Mount Monument, like its sibling Hanging Rock, possesses the ‘lure’ factor. It has a strange ability to draw people in, particularly creative people. It forms a relationship with them that is both charming and dangerous. ‘Beware the element’ wrote Janet Frame about the New Zealand landscape. Her words resonate here with equal weight. Engage at own risk.
Melbourne architect Nonda Katsalidis was lured in 2008. He built a private home at its base. The farmhouse that was already on the property was left intact but was enveloped by the new house like a Matryoshka doll. This is a volcanic landscape after all, things in the way get swallowed up over time. The house is made of steel and nestles into the mountain careful to hold its own without being too intrusive on the landscape.
The established vineyard has been cultivated to produce wines that reflect the rare volcanic silica soils of the land. The Mount Monument Pinot Noir in particular possesses the exceptional mineral flavour characteristics that this soil brings to the palette.
Rachel Peachey and Paul Mosig (RPPM) are my long-time friends and collaborators. The three of us established the Creative Spaces website more than ten years ago and have remained friends ever since. We have watched and participated in each other’s professional growth for over a decade so it was only natural that we continued our relationship with Mount Monument.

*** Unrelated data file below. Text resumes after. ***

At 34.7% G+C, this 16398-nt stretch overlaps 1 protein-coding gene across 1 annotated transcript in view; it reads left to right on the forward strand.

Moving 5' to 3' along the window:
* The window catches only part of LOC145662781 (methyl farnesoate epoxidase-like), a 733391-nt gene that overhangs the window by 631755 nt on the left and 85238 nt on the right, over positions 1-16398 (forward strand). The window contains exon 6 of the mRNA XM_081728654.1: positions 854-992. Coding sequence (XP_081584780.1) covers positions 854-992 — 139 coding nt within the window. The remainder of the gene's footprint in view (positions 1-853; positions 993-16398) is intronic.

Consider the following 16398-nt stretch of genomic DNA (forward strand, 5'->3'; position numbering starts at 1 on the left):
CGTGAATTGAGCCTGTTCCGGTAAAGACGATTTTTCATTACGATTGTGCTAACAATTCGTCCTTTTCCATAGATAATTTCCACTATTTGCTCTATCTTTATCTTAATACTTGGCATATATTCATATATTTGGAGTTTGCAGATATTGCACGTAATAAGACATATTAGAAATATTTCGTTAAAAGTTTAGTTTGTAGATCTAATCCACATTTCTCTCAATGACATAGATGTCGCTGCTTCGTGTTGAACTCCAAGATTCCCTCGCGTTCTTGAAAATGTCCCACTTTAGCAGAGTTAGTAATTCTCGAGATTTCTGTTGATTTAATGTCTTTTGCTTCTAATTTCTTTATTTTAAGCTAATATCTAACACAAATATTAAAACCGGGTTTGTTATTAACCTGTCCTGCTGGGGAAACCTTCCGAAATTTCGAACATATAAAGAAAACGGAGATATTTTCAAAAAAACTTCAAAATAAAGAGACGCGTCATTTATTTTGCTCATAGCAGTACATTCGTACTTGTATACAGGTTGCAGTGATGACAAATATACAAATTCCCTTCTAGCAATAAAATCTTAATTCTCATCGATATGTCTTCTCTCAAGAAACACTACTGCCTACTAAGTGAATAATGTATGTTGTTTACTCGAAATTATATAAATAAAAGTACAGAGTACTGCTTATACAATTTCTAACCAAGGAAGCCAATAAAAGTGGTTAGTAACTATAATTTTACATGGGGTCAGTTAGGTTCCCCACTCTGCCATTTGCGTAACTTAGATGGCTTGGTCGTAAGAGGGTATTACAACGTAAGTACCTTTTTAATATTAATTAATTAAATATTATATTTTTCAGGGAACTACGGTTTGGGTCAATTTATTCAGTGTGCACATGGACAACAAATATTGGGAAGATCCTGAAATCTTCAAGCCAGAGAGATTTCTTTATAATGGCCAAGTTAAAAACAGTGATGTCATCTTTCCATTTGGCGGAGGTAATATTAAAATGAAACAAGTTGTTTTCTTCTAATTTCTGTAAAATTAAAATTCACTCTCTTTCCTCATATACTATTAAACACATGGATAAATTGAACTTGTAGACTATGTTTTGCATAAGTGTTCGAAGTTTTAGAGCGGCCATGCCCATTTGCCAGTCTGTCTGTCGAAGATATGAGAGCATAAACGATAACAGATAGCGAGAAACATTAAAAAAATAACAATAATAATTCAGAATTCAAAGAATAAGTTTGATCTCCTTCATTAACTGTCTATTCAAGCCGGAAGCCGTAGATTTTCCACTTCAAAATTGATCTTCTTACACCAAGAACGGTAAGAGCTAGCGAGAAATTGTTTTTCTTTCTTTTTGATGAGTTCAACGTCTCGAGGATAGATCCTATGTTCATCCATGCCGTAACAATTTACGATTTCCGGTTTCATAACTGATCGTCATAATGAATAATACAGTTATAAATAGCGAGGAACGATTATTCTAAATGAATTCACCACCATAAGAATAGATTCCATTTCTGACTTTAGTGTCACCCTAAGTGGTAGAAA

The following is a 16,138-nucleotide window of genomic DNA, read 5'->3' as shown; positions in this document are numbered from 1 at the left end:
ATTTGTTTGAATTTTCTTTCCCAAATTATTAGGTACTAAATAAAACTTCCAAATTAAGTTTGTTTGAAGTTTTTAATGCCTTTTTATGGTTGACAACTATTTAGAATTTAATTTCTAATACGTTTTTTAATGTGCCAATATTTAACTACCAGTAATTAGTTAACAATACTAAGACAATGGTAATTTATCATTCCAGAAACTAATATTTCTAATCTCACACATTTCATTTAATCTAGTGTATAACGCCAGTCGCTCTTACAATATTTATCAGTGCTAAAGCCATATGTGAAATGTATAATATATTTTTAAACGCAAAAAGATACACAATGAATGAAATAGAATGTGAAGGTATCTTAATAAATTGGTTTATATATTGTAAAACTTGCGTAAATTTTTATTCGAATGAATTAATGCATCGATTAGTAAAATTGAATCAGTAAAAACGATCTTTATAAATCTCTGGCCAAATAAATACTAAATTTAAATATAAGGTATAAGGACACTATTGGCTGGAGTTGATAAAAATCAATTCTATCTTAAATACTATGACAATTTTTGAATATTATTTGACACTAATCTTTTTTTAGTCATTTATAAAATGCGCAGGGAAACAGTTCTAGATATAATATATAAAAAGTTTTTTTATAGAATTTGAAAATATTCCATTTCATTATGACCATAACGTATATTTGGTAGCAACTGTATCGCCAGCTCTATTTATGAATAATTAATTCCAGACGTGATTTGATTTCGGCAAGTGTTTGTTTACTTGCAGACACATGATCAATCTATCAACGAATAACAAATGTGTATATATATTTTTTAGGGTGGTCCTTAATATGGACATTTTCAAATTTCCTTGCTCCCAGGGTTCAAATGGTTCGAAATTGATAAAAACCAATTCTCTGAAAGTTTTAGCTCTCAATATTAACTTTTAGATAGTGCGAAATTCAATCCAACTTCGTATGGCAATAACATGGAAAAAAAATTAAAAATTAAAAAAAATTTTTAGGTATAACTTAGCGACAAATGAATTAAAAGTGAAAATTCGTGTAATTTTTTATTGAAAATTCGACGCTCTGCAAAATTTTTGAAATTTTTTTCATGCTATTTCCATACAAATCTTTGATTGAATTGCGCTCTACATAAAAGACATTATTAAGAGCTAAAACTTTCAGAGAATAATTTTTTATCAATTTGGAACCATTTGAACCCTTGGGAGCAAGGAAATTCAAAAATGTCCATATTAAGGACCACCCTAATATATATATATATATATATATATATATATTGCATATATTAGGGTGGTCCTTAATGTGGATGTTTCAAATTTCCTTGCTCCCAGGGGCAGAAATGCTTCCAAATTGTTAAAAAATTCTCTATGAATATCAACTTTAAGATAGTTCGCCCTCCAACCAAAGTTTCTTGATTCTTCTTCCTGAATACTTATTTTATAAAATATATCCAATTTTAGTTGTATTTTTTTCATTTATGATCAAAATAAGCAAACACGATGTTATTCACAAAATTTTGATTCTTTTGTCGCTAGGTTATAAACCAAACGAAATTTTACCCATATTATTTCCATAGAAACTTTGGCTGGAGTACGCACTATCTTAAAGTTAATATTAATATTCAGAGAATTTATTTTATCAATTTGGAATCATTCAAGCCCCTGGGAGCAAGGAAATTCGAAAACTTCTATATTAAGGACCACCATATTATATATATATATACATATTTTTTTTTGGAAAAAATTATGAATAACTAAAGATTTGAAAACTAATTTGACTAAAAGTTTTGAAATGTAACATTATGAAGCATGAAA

I invited Paul and Rachel to undertake a mini arts residency at the property. I wanted to see the influence that this landscape would exert on their already spectacular work. They spent a few days meandering around its base and then scaling sections of its rockface. They endured freezing cold mornings to capture the mesmerising and shifting light of daybreak on this 6.25-million-year-old rock. No strangers to heights (they live in the Blue Mountains of NSW) they went where others feared to tread to create the stunning work you can see on our website and here.